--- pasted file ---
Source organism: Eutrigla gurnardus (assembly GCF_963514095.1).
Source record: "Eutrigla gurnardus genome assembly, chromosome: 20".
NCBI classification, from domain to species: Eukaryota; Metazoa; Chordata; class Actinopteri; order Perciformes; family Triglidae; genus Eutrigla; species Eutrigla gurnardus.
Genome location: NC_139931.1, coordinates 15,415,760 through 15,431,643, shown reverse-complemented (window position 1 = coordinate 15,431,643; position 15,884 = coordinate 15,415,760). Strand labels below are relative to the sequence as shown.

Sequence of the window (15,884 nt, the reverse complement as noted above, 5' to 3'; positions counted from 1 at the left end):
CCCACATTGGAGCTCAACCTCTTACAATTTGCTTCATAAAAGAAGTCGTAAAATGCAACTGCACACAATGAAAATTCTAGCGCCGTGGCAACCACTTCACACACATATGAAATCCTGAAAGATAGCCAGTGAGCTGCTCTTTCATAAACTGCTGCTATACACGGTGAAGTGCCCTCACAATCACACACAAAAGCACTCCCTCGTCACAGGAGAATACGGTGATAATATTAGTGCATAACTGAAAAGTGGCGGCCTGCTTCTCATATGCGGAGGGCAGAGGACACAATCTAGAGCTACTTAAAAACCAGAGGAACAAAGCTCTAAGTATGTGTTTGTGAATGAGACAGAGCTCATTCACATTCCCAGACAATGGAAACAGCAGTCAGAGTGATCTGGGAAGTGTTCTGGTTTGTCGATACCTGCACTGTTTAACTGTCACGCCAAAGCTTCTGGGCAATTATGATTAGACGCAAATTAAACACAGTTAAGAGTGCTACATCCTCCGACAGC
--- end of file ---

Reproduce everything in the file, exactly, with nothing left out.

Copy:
Source organism: Eutrigla gurnardus (assembly GCF_963514095.1).
Source record: "Eutrigla gurnardus genome assembly, chromosome: 20".
NCBI classification, from domain to species: Eukaryota; Metazoa; Chordata; class Actinopteri; order Perciformes; family Triglidae; genus Eutrigla; species Eutrigla gurnardus.
Genome location: NC_139931.1, coordinates 15,415,760 through 15,431,643, shown reverse-complemented (window position 1 = coordinate 15,431,643; position 15,884 = coordinate 15,415,760). Strand labels below are relative to the sequence as shown.

Sequence of the window (15,884 nt, the reverse complement as noted above, 5' to 3'; positions counted from 1 at the left end):
CCCACATTGGAGCTCAACCTCTTACAATTTGCTTCATAAAAGAAGTCGTAAAATGCAACTGCACACAATGAAAATTCTAGCGCCGTGGCAACCACTTCACACACATATGAAATCCTGAAAGATAGCCAGTGAGCTGCTCTTTCATAAACTGCTGCTATACACGGTGAAGTGCCCTCACAATCACACACAAAAGCACTCCCTCGTCACAGGAGAATACGGTGATAATATTAGTGCATAACTGAAAAGTGGCGGCCTGCTTCTCATATGCGGAGGGCAGAGGACACAATCTAGAGCTACTTAAAAACCAGAGGAACAAAGCTCTAAGTATGTGTTTGTGAATGAGACAGAGCTCATTCACATTCCCAGACAATGGAAACAGCAGTCAGAGTGATCTGGGAAGTGTTCTGGTTTGTCGATACCTGCACTGTTTAACTGTCACGCCAAAGCTTCTGGGCAATTATGATTAGACGCAAATTAAACACAGTTAAGAGTGCTACATCCTCCGACAGC